"NUMA will be a defining technology for early 21st century UNIX and NT servers," said Robert M. Stephenson, IBM senior vice president and group executive, IBM Server Group. "Increasingly, customers want servers that can scale quickly to manage unpredictable workloads or spikes in online traffic. NUMA is an elegant solution, combining industry leading scalability and excellent manageability. We're impressed by the people and technology at Sequent and look forward to working with them, their customers and their partners."

Today, many enterprises use both UNIX and NT servers, and this trend will increase over time. Sequent has innovative technology that helps UNIX and NT interoperate on a single system. Customers can choose to run UNIX applications on some processors within a system while running NT applications on other processors at the same time. The system can be managed from a single point, and data can be shared between the UNIX and NT applications.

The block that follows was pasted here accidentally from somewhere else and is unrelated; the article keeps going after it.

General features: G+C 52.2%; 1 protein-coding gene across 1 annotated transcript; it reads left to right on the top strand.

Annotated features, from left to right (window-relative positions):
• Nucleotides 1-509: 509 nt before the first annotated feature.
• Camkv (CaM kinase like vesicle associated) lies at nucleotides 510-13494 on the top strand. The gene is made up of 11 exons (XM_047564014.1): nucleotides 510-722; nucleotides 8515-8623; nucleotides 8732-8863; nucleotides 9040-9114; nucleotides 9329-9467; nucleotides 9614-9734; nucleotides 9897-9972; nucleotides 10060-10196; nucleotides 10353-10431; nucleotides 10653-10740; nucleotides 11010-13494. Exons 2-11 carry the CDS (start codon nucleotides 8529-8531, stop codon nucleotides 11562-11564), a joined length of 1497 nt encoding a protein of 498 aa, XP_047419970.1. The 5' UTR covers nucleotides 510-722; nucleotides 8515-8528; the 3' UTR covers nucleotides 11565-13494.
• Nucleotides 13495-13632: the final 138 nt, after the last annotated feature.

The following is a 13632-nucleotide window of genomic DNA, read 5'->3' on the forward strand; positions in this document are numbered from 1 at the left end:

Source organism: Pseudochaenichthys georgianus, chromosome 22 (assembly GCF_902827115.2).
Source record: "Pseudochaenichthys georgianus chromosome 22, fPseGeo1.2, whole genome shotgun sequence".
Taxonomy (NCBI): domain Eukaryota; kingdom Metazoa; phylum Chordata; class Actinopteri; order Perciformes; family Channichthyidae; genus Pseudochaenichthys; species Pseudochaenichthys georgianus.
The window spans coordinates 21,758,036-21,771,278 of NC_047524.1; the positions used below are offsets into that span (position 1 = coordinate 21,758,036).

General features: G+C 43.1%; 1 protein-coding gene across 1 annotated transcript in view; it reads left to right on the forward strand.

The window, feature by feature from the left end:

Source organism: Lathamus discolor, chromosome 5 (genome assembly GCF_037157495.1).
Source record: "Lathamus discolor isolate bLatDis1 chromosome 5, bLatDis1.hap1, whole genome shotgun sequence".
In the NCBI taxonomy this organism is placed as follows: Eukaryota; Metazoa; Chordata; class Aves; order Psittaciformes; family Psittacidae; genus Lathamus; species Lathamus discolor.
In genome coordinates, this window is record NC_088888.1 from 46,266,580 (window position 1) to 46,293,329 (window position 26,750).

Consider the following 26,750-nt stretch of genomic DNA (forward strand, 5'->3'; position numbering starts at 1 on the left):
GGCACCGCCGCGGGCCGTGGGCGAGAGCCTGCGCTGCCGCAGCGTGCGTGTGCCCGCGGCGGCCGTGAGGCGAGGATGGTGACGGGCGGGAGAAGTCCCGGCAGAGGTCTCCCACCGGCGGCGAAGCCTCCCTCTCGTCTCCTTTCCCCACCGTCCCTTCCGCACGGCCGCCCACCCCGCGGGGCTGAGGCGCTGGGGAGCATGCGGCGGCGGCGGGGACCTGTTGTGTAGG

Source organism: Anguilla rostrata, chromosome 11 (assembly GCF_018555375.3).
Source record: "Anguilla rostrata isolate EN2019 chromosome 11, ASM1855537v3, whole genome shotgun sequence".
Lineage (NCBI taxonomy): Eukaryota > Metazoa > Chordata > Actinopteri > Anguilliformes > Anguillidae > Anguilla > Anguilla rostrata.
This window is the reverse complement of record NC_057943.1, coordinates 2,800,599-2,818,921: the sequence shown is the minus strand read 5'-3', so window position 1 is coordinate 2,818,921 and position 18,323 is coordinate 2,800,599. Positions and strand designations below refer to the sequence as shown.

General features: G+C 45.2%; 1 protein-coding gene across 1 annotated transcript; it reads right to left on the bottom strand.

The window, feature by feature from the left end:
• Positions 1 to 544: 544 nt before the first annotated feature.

In October of 1998, Sequent was a founding member of Project Monterey, an IBM-led initiative to create a high-volume, enterprise-ready, commercial UNIX operating system supporting both IBM and Intel architectures. SCO and Intel also were original members, and Project Monterey has since expanded to include many leading software vendors and systems manufacturers. This merger will enhance the development efforts of Project Monterey, which is poised to become the industry's leading commercial UNIX, providing economies-of-scale to customers, software vendors and systems manufacturers.

"Sequent will be able to extend its customer base by taking advantage of IBM's global presence and partnerships," said Casey Powell, chairman and CEO of Sequent. "With IBM, Sequent becomes part of the worldwide leader in server sales and enterprise computing and a major force in filling the fast-growing demand for commercial UNIX systems. Our progress with IBM on Project Monterey has been extraordinarily productive so we're confident we'll work well together. We look forward to joining IBM."